Martin Nowak Sanctioned for Jeffrey Epstein Involvement
In an email sent this afternoon to faculty members, graduate students, and postdoctoral fellows in the departments of mathematics and organismic and evolutionary biology, and the Program for Evolutionary Dynamics, Faculty of Arts and Sciences (FAS) dean Claudine Gay announced disciplinary actions against Martin Nowak, professor of mathematics and biology, stemming from his connections to sex offender Jeffrey Epstein. Those connections were spelled out in a 2020 report: between 1998 and 2008, Epstein made gifts of $6.5 million to the Program for Evolutionary Dynamics, which was run by Nowak. (That figure made up the largest share of the $9.1 million in total gifts that Epstein donated to the University during that period.)
“Following a thorough review by the FAS, in which Professor Nowak had the opportunity to participate,” Gay wrote, “Professor Nowak’s actions were found to have violated several FAS and Harvard policies,” including professional conduct, campus access, and guidelines for responding to requests for endorsements.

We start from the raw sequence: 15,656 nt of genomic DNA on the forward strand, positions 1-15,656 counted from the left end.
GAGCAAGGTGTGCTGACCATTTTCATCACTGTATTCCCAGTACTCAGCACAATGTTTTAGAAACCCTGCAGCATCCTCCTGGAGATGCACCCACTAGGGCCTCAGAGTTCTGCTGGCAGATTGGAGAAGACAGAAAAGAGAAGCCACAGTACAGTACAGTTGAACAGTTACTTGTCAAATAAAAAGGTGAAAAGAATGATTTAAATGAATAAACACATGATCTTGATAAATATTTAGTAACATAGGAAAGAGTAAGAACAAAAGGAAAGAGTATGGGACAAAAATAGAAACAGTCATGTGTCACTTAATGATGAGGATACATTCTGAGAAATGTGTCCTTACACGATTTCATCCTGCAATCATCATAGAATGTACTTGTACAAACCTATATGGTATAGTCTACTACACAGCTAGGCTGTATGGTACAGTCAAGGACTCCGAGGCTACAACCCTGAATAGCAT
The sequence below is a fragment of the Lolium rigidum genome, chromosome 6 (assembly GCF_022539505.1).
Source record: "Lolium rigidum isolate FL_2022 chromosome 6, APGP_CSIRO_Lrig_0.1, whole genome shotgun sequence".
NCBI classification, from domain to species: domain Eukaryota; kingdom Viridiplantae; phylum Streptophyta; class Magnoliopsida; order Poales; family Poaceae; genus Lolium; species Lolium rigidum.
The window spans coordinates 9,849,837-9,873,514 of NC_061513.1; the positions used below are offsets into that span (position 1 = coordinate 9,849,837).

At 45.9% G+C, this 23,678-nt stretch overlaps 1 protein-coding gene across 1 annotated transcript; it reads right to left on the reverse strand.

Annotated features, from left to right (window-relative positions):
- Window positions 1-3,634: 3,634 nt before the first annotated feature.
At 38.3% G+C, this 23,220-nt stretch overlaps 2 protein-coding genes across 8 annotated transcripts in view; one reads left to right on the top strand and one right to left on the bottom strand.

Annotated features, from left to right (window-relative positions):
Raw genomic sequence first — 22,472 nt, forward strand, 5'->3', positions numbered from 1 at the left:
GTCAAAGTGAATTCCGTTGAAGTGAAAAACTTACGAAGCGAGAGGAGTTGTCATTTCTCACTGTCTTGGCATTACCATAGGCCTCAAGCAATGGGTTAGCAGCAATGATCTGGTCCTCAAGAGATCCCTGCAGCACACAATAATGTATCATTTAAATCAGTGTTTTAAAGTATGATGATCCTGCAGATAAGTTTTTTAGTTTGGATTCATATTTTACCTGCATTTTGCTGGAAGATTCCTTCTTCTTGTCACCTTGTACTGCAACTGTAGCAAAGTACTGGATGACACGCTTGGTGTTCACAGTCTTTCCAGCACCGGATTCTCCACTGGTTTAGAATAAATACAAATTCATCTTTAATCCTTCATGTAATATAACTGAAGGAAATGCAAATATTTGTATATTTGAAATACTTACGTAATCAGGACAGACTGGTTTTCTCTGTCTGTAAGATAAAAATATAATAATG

In her email, Gay announced that the Program for Evolutionary Dynamics would be shut down and that Nowak would no longer hold an appointment in the department of organismic and evolutionary biology. [Updated March 25, 12:55 p.m.: A spokesperson for FAS has clarified earlier information provided by the spokesperson to reporters: Nowak will continue to hold appointments in both departments.] He will remain on the faculty of the mathematics department, but Gay listed two-year limits that would be placed on his advising and research activities there:
- Professor Nowak will not be eligible to serve as a Principal Investigator (P.I.) on any new grants or contracts and will be able to serve with a co-P.I. only on already existing grants.
- Professor Nowak will not be allowed to take new postdoctoral fellows or other researchers under his supervision.
- Professor Nowak’s current graduate student advisees will be co-advised with another faculty member from an FAS department, and he is not allowed to take on new graduate students.
- Professor Nowak will continue to teach but is not allowed to advise undergraduate theses or other vehicles for undergraduate student research.
- At the end of this two-year period, Gay will decide whether to restore some or all of the above privileges.
“Operating in a manner consistent with our policies, norms, and standards is one of the fundamental obligations we must each fulfill as members of the Faculty,” Gay wrote, adding that the sanctions against Nowak are “proportionate to the severity of the behavior observed and seek to uphold and further our shared community standards, while keeping the way open to productivity and improvement.”